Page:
A Guide to CBT Counselling

A Guide to CBT Counselling

Cognitive Behavioural Therapy (CBT) is not about correcting faulty thinking, as is often simplistically suggested in the press; instead it is about helping people to understand how they have become trapped by their attention, reasoning and current coping strategies and how to find ways out of these traps. The focus is on helping people to find helpful ways of thinking and behaving. Thinking one will die if one falls whilst trying to escape from the top floor of a burning house might be ‘true’, but it is not a helpful focus. CBT achieves this by outlining how we respond to the world in a way that gives us a strategy to modify our experiences when these are causing us distress. First it divides our experience in to three components; THOUGHTS, FEELINGS AND BEHAVIOURS, then it explores the interactions between them. Initially these distinctions may seem obvious. However, they are not ones that we use on a day-to-day basis as generally we respond to the world in a reasonably automatic way. So breaking our experience down in this way takes some practice.

The Components

Thoughts

Thoughts are the things that go on in our minds, the words and statements. They are what someone would hear if they were sitting in our head, or what would appear in the thought bubble of a cartoon. They are heard in the first person, present tense e.g. “I really don’t want to go to work today”.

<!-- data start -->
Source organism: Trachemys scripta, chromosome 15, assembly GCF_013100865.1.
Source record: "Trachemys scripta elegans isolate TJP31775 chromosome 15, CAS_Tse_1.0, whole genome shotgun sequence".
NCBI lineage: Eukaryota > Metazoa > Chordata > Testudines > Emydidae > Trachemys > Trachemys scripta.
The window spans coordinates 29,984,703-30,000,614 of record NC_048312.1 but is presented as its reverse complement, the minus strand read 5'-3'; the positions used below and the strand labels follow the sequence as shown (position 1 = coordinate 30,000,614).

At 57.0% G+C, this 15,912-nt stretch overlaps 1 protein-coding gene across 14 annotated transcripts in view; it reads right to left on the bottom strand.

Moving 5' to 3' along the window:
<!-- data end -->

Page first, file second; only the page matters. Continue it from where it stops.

Feelings

Feelings are described by the single words that we use to identify our emotions e.g. angry, sad, happy, and anxious.

The distinction between thoughts and feelings is not always easy to grasp and can take some practice. This is probably because the intensity of feelings is sometimes overwhelming, making it difficult to separate these different aspects of our experience. However the distinction between thoughts and feelings is an important one to make, one that is fundamental to CBT, as it is not possible to modify the components of our experience or influence the way they interact, if we can’t tell the difference between them.

Sometimes when feelings are either very negative or very strong we develop ways of blocking them out (e.g. keeping very busy, drinking alcohol, bingeing on food), this can make the task of identification and distinction harder still.

Behaviours

Behaviours are our observable actions, the things that we do, and so more often than not, the easiest of the three components to identify.

The Interactions

CBT suggests that when something happens, an event, we make an interpretation of that event and a thought occurs. That event can be either internal or external e.g. a memory or the actions of another person.